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Taxpayers received $74 million in questionable EV tax credits says Treasury Dept.

Discussion in 'Energy, Environment, and Policy' started by Proflig8tor, Oct 5, 2019.

  1. Proflig8tor

    Proflig8tor Member

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    CREDIT - Autoblog.com

    Millions in EV tax credits may have been ineligible, watchdog finds

    Federal investigators found 16,510 tax returns that may be ineligible

    A new report from a U.S. Treasury Department watchdog group says taxpayers may have improperly claimed nearly $74 million in federal electric vehicle tax credits for purchasing vehicles not eligible for the credits.

    The finding comes from a Sept. 30 report from the Treasury Inspector General for Tax Administration (or TIGTA, if you love government-bureaucracy acronyms), as reported by Bloomberg. Investigators found that the IRS lacks an effective process to identify and prevent erroneous claims for the EV credit, which tops out at $7,500 and is intended to offset the cost of purchasing a plug-in electric vehicle.

    The watchdog agency analyzed EV tax credits for the 2014 through 2018 processing years. It found 16,510 tax returns that resulted in roughly $73.8 million in potentially erroneous EV tax credits. That’s out of a total of roughly $1.4 billion in tax credits from 239,422 taxpayers over the five-year period. It redacted details about how exactly taxpayers were improperly claiming the credits.

    It said IRS examiners “are generally not reviewing questionable claims for the Plug-In Credit during examination when IRS filtering does not identify the credit,” and it made four recommendations, which are also partly redacted to the public, including using VIN numbers provided by taxpayers and submitted by leasing agencies to verify eligibility. The IRS agreed to implement the changes and said it would launch a program to recover improperly awarded tax credits.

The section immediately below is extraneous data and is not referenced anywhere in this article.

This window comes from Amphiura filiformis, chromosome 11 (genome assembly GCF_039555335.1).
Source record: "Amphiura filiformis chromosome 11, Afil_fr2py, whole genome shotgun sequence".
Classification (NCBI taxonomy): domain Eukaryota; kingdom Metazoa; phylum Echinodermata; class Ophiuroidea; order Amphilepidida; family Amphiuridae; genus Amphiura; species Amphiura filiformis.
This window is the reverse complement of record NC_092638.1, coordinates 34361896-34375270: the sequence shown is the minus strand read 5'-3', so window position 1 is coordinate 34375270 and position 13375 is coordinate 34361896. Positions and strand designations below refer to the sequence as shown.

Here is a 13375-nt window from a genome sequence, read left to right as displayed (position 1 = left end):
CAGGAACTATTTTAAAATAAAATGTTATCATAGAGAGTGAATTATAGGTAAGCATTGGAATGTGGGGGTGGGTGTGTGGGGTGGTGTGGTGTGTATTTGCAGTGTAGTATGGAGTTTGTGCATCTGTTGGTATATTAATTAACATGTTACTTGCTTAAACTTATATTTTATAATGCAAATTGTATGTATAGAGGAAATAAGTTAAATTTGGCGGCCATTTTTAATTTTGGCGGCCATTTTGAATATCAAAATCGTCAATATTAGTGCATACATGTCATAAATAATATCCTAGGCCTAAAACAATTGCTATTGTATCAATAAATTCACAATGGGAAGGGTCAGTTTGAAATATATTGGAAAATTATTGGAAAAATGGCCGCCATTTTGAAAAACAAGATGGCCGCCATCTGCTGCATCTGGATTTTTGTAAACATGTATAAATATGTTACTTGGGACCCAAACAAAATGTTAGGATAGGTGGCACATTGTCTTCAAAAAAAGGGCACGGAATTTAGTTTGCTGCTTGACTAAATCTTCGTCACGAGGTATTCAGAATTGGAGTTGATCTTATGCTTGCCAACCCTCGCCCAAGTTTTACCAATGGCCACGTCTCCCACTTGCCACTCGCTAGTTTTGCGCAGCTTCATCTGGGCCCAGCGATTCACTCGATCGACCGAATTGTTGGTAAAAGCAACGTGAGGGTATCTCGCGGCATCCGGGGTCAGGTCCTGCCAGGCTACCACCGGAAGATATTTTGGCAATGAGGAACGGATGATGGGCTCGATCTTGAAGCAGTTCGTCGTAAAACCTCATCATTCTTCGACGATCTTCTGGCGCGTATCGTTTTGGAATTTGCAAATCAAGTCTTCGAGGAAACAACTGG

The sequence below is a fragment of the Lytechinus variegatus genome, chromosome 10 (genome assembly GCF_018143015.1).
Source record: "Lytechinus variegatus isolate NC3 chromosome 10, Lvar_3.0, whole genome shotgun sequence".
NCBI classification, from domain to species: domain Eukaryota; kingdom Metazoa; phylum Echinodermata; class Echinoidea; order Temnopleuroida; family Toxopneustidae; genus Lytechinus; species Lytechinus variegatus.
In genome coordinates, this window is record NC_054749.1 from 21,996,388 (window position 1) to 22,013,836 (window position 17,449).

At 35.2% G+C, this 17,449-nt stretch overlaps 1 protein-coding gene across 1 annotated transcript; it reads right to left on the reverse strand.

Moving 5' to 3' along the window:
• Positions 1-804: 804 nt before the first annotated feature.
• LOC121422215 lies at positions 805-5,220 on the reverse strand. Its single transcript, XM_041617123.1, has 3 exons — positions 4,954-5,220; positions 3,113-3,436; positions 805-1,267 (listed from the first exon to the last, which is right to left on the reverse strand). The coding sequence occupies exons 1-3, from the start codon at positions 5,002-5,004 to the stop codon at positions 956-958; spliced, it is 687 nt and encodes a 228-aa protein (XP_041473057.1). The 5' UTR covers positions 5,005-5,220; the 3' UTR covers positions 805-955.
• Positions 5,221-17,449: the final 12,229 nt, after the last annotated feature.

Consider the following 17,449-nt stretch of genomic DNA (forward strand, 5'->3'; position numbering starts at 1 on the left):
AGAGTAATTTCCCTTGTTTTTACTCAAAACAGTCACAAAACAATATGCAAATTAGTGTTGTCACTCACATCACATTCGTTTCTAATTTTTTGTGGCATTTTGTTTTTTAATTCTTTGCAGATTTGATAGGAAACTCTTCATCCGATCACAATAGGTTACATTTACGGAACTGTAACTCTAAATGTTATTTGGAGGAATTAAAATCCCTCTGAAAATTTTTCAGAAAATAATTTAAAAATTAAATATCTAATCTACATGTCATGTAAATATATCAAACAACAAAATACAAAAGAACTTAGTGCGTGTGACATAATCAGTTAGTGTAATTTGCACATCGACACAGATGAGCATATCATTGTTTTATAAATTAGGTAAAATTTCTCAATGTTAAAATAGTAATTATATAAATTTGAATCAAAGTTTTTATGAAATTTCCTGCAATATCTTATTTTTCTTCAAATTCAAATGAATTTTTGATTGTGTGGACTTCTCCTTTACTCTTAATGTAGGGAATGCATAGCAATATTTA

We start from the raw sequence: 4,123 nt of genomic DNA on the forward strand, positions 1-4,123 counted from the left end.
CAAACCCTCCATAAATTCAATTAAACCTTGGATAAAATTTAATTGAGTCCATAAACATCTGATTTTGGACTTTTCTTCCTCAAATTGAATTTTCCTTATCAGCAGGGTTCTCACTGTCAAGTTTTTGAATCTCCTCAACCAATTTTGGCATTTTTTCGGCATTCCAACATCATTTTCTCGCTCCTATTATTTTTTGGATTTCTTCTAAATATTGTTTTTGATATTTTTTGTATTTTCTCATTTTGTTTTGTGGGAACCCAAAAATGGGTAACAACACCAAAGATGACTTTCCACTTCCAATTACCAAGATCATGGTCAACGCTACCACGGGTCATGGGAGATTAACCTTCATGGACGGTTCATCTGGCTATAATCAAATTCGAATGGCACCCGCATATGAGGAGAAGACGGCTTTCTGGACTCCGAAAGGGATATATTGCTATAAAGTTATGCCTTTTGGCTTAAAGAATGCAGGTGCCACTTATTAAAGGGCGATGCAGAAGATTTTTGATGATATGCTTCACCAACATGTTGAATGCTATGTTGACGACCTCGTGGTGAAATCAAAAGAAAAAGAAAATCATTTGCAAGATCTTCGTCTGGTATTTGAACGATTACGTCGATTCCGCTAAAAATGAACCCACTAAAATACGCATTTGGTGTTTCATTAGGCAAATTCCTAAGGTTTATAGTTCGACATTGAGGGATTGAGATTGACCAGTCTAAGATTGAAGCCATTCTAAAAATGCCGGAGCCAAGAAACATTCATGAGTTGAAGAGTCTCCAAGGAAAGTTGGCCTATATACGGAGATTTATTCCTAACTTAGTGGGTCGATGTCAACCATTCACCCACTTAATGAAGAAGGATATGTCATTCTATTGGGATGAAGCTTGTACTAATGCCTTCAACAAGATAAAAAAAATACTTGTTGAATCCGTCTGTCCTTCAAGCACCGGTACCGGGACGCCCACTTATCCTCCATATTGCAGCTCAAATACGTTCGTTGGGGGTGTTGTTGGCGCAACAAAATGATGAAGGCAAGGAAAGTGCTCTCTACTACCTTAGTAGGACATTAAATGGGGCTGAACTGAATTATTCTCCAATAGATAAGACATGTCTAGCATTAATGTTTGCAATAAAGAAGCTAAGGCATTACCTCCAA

Congress first enacted the EV tax credits in 2008 and amended them as part of the 2009 economic stimulus package to include plug-in electric vehicles purchased after Dec. 31, 2009. They apply to each automaker up to the first 200,000 qualifying EVs sold.

    So far, only General Motors and Tesla have passed the 200,000 sales mark, with 211,652 and 369,305 electric vehicles sold to date, according to the IRS. That triggers a phase-out that drops the tax credit to $3,750 for two quarters, then $1,875 for another six months until EV tax credits are no longer available. Tesla reached the 200,000 mark in the third quarter of 2018 and will no longer be eligible for any amount of credit starting in January, while GM hit it in the fourth quarter of 2018. President Trump has proposed scrapping the EV credit altogether, although automakers support extending the credit beyond the 200,000-vehicle threshold.

    -----

    The M3 sold better than any other EV, so it seems appropriate to put this here.

    Appears we will be targeted for audits; oh joy.
     
  2. boaterva

    boaterva Supporting Member

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    How are they citing ‘improper’? People don’t own the VINs? Seems like a semi-easy thing to verify. Leases don’t count....

    edit: from the summary looks like IRS didn’t verify anything. Lovely....
     
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  3. vickh

    vickh Active Member

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    should be an ez letter audit to pass if you're legitimate, if Tesla provides a vin database is with the IRS with accurate delivery dates.

    My case I took delivery on 6/29 but AZ didn't register till 7/2
     
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  4. vickh

    vickh Active Member

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    Honor system? But looks like the IRS will go after the liers.
     
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  5. boaterva

    boaterva Supporting Member

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    Yeah, lol, I’d assumed (!) the IRS was checking the VINs. My bad.

    I don’t expect an audit. Unless you did use a VIN that isn’t yours.
     
  6. vickh

    vickh Active Member

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    I wonder if now Tesla or the states will provide a vin database to the IRS with accurate delivery dates.

    My case I took delivery on 6/29 but AZ didn't register till 7/2. Thankfully I do have a temp tag from 6/2 and a 6/29 dated check.
     
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  7. boaterva

    boaterva Supporting Member

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    Good point. Not sure that they will care THAT much as long as you are the actual owner. It’s the real scammers I bet they are after.
     
  8. Proflig8tor

    Proflig8tor Member

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    Going through the formal report from source material now. I am not an attorney (and unqualified to try to understand this redacted report) but the most concerning part to we, legitimate credit takers, is that the manufacturer **MAY** not have reported VINs on our purchases correctly.